I was beginning to feel a little more confident about myself and my future, but then along came some people and opinions on a forum that caused me to question myself and my healing.

Sleep was a major problem for me early on in withdrawal, and I was drinking Yogi brand bedtime tea, which had tiny amounts of valerian root in it. That (along with time, stress management, lifestyle modifications, and exercise) were helping me to find some improvements in the sleep category.

I was hopeful.

But then along came someone on a forum, and this someone said that if I drank this bedtime tea, I would never heal (apparently “withdrawal groupthink” had deemed valerian root a zero tolerance “no-no” as it might interact with GABA receptors).

At first, these comments devastated me.

Had I just doomed myself to “unable to heal” status by drinking this tea? I wondered.

The tea was helpful for me, I didn’t want to give it up.

I worried, and I did what everyone does in withdrawal sometimes: I obsessed on the negative, thoughtless comments of others.

Until eventually I thought to myself, “Enough is enough! What do I care what this faceless person on a forum thinks about me and my life and my healing? I’m doing well (probably better than they are), and I know my truth. I’m making progress, and I’m going to keep drinking my darned tea and moving forward with what works for me.”

The tea/valerian root situation was just emblematic of something bigger. I had made the decision to move forward in my journey without outside interference or evaluation from people I didn't know or trust. That was important.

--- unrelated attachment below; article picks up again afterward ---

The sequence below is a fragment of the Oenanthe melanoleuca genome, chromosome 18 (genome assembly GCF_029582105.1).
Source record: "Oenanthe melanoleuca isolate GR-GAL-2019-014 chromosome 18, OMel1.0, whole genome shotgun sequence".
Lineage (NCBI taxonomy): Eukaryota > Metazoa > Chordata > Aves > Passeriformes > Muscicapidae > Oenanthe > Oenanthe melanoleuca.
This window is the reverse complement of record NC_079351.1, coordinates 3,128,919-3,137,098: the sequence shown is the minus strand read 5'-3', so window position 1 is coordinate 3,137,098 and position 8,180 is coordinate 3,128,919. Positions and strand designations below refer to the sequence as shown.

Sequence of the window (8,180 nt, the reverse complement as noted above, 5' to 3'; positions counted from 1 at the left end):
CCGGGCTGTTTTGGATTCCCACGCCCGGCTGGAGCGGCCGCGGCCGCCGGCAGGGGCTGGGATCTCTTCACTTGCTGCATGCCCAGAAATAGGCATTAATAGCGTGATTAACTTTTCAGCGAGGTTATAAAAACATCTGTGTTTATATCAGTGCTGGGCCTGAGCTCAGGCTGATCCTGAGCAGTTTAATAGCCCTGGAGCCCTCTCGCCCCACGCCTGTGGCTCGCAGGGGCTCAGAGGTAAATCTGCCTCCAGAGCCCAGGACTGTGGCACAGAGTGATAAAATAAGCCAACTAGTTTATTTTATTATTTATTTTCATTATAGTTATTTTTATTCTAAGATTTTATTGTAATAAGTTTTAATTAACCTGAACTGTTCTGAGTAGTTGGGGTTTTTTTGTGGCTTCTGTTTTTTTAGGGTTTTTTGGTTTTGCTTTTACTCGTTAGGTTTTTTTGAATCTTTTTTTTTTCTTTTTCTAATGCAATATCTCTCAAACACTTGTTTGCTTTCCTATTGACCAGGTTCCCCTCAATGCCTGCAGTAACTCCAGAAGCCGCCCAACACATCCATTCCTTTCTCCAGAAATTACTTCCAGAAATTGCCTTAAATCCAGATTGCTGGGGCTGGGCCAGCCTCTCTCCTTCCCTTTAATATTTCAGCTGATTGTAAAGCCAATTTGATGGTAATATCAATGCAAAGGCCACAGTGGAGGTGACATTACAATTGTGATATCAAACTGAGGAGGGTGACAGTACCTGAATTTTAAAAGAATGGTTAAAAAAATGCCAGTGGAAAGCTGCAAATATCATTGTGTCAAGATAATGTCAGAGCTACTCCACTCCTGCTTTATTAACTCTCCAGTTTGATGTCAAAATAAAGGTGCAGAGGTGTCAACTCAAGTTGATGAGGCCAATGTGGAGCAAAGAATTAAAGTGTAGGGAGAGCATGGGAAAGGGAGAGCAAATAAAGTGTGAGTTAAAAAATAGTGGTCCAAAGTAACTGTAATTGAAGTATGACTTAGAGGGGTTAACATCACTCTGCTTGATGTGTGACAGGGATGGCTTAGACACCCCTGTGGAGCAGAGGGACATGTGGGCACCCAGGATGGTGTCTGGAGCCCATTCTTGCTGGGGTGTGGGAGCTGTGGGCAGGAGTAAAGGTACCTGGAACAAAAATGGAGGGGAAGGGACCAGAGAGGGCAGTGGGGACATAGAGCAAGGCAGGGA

Listen, the bottom line is this: Don’t ever let someone else tell you that you are “doomed.”

Don’t ever let the doubts or negativity or armchair quarterbacking of someone else poke holes in your air balloon.

If someone tells you you’re doomed (i.e., that you won’t heal or that you’re healing will be slow or painful because you did or didn’t do X, Y, or Z), then that is negativity. Don’t focus on it.  

Instead, focus on ideas and people who embrace faith, balance and common sense.

If you keep moving forward in your healing journey and keep taking care of your body, mind, and soul in the way that is balanced and “best for you,” then you will find healing.

Blocking out the doubts and negativity of others is half the battle, and maybe the tougher half at that.

This week, promise yourself that you won’t focus on negativity or naysayers.

And remember to give yourself credit for every good thing you are doing for yourself and your health.

Keep working to find your own best way forward, and hold onto positive visions of where you are going in this very meaningful journey of yours!

Stick close to God, stick close to your dreams, reject negativity, and believe in the power of positivity. It is meaningful!

Until next time,



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About the Author

Michael Priebe is a writer and wellness coach who has helped people from all over the world understand antidepressant withdrawal, benzodiazepine withdrawal, anxiety, stress, and healing. In coaching he has worked one-on-one with individuals from nearly twenty countries, and his Lovely Grind YouTube videos inspire thousands of viewers each month. He invites you to inquire about his coaching today to find the knowledge and inspiration needed to fuel your own wellness journey.